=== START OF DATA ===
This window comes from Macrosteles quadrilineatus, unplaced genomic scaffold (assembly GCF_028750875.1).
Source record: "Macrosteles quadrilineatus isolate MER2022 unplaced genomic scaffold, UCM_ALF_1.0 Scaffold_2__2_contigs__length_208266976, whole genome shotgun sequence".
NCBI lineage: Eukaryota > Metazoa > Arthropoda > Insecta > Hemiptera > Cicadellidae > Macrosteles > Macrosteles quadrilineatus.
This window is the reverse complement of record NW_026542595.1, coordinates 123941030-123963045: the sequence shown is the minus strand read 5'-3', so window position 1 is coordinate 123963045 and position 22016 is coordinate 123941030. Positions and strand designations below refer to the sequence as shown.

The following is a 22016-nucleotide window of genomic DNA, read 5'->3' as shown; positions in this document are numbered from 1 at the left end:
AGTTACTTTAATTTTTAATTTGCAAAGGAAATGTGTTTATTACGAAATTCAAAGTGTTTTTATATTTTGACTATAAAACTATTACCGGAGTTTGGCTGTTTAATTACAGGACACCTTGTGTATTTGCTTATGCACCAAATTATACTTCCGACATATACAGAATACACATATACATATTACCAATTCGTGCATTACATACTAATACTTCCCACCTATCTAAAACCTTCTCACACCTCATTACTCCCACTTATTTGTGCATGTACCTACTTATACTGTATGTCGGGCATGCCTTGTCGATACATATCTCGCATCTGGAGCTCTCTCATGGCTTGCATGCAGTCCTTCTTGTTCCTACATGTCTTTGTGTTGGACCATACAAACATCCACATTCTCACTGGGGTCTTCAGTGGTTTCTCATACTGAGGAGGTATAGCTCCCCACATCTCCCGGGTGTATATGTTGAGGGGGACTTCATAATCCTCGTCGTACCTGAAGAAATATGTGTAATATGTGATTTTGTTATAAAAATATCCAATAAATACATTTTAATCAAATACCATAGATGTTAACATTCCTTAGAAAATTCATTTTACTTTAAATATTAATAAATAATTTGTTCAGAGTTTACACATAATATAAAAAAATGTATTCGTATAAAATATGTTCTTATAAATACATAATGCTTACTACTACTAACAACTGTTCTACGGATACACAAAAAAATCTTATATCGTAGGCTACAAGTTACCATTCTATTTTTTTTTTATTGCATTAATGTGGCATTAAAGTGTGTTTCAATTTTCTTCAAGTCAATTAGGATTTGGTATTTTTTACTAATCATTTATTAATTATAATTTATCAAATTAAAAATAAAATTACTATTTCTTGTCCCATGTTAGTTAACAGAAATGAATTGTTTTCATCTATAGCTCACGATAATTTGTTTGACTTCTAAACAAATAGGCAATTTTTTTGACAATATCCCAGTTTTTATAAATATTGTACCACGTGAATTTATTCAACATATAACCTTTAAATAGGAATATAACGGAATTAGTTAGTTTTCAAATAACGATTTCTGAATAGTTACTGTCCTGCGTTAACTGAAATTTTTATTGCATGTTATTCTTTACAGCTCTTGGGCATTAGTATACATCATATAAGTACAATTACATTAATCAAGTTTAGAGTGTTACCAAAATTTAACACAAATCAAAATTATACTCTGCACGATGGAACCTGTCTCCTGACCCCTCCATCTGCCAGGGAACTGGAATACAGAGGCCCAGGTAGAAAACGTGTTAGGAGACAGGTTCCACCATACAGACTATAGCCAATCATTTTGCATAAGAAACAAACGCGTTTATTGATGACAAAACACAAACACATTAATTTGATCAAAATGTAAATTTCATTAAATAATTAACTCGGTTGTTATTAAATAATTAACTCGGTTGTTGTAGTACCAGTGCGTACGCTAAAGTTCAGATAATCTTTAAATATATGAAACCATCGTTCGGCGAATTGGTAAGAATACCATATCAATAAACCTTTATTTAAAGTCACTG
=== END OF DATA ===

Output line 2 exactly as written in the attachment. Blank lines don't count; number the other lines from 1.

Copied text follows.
Source record: "Macrosteles quadrilineatus isolate MER2022 unplaced genomic scaffold, UCM_ALF_1.0 Scaffold_2__2_contigs__length_208266976, whole genome shotgun sequence".